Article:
Move over, Mr Humphries: The changing face of gay culture
After decades of camp stereotypes on film and TV, gay culture is not only mainstream, says Philip Hensher, but is booming. He salutes Doctor Who, The Wire and Glee, but wonders why it has taken so long for homosexuality to become unexceptional
Friday 15 January 2010
Look around you, and you'll see, reflected in culture, a thousand ways to be gay. There is Lafayette Reynolds, the drug-dealing cook in HBO's True Blood, or there are Mitchell and Cameron in ABC's Modern Family. There are the doomed cowboys in Brokeback Mountain or, shortly, there will be Tom Ford's directorial debut in an adaptation of the Christopher Isherwood classic A Single Man. There is Captain Jack from Doctor Who and Torchwood, or there is the gay student Kurt Hummel in Fox's hit Glee. There is Sacha Baron Cohen's grotesque Bruno, and the deeply closeted Salvatore in Mad Men, but there is also Omar in The Wire with his shotgun and his blue silk pyjamas. (President Obama declared Omar to be his favourite character in the series, and it was a popular choice).
No sitcom, no television drama, not many ensemble films, and few novels with pretensions to be socially extensive can do without a gay character or two, and if some of these are painfully stereotypical, others are honest and convincing. A young person growing up gay can find a meaningful reflection of how he feels at the multiplex and in long-running popular or family TV series without too much difficulty. He will have to winnow out a lot of vile homophobia and hostility. But at least he will find himself there, and may consider himself fairly lucky compared to his lesbian friends, who remain more or less invisible.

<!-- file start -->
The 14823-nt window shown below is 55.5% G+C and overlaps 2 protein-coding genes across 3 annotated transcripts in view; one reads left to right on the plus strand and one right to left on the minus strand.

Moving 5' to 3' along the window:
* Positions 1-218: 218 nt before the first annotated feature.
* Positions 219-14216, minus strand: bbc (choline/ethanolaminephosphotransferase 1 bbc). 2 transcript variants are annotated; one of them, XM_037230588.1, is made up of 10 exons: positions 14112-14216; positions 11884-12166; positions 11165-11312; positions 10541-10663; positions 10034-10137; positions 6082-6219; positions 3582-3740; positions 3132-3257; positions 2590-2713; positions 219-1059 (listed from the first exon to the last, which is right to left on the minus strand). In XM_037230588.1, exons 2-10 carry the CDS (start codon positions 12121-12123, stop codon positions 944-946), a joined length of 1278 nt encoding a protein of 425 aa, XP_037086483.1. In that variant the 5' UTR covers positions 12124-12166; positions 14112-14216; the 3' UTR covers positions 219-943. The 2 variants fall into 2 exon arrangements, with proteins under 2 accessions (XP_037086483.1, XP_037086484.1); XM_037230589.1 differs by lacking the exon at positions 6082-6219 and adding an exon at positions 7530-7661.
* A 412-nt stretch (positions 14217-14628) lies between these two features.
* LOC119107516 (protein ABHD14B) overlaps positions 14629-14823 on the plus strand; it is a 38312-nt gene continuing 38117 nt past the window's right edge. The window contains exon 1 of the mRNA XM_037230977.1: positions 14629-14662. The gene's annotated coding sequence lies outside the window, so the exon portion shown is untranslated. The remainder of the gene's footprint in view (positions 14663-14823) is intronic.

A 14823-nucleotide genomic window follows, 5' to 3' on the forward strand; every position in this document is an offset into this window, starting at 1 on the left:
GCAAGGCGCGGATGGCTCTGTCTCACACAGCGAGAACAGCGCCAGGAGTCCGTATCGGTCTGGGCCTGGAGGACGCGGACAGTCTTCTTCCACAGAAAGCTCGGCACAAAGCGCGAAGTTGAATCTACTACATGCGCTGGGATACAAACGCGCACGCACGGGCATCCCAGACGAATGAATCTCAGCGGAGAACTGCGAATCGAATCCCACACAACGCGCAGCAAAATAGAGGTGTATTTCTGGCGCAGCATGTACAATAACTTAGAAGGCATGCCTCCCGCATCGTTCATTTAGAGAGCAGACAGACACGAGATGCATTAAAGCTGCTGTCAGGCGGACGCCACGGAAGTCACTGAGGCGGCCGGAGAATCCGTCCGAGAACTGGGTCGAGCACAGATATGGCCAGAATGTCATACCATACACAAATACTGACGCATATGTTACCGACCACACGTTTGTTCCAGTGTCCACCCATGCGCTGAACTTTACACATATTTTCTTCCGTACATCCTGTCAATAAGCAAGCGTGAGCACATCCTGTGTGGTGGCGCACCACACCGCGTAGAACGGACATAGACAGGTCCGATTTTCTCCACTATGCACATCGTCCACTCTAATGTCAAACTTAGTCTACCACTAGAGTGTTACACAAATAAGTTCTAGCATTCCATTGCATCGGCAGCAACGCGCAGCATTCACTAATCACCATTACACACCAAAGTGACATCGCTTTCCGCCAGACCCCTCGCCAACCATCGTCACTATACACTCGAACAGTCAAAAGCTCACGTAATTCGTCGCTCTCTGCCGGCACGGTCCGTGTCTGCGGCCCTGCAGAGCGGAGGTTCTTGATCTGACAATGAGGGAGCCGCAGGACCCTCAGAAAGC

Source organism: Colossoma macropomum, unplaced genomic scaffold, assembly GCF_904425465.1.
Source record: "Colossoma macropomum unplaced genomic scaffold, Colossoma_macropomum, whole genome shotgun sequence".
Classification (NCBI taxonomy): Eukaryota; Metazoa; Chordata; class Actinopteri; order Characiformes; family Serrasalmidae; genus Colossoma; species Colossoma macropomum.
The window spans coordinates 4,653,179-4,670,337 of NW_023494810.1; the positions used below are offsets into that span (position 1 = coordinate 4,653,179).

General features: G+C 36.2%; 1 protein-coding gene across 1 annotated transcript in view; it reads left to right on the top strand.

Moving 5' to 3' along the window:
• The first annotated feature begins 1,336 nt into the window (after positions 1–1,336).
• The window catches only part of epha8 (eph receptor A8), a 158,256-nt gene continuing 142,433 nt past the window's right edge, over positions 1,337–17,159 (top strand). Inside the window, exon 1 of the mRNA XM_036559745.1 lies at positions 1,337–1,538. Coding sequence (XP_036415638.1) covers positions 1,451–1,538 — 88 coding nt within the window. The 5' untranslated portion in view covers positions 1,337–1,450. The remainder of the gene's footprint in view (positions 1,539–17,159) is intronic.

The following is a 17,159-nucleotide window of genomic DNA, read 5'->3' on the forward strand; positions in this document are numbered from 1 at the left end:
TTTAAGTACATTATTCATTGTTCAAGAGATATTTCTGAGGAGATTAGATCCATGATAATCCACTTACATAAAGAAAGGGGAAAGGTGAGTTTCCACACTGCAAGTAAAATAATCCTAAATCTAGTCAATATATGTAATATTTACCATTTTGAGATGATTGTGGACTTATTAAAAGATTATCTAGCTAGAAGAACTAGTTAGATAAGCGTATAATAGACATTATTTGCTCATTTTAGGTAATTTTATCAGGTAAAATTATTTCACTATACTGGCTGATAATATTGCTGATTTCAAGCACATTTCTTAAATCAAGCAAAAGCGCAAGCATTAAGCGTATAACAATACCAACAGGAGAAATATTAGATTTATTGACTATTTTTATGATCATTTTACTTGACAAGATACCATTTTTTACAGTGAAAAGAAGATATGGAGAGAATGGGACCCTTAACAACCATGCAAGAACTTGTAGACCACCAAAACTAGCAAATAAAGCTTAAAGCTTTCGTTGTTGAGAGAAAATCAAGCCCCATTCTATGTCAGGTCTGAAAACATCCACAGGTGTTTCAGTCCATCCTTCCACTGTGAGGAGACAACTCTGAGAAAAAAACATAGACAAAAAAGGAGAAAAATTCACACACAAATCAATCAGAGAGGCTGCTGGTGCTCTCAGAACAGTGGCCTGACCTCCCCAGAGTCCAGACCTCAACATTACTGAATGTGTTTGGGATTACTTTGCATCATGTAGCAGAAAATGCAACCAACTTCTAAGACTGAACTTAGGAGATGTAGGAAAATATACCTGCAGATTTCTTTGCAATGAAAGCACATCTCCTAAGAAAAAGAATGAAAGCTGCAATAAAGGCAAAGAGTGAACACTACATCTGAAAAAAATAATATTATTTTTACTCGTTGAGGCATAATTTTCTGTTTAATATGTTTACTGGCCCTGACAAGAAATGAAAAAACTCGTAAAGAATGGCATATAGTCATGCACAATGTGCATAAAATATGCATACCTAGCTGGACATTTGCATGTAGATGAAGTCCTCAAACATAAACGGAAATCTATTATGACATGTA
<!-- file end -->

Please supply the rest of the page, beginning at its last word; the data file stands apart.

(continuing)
It wasn't always like this. It's easy to look back and laugh at the representations of gay people in popular culture from thirty or forty years ago. Dick Emery's character Clarence, Lieutenant Gruber in 'Allo 'Allo!, and the camp personas of Larry Grayson or Charles Hawtrey are all directed at one particular audience: the audience which had never knowingly associated with a gay person. If the films, books and television series have changed beyond recognition since then, it must be down to one fact. The number of people in the modern world who don't know a gay person must be vanishingly small.
In 1970, it was an exceedingly brave act to "come out", to announce to friends, family and acquaintances that one was homosexual or lesbian. And, in fact, many people for years limited their coming out, stopping short, for very good reasons, of their employers or professional associates. Forty years later, the situation has entirely changed. I would say that, in Britain, the gay or lesbian person who lives a life of concealment and deception is much less common than in the past, and fewer and fewer people under 50 even understand the reasons for living like this.
Stereotypes could be sustained in the 1970s because most people watching a sitcom or a drama were not at all likely to know what a gay person was like. That goes for both straight and gay viewers: many people who knew themselves to be gay also felt themselves solitary in their condition, or a member of a small and beleaguered community. The real-life gay people most Britons could recognise or identify would almost certainly be the ones conforming to the most predictable stereotypes. The stereotypes on-screen and off reinforced each other.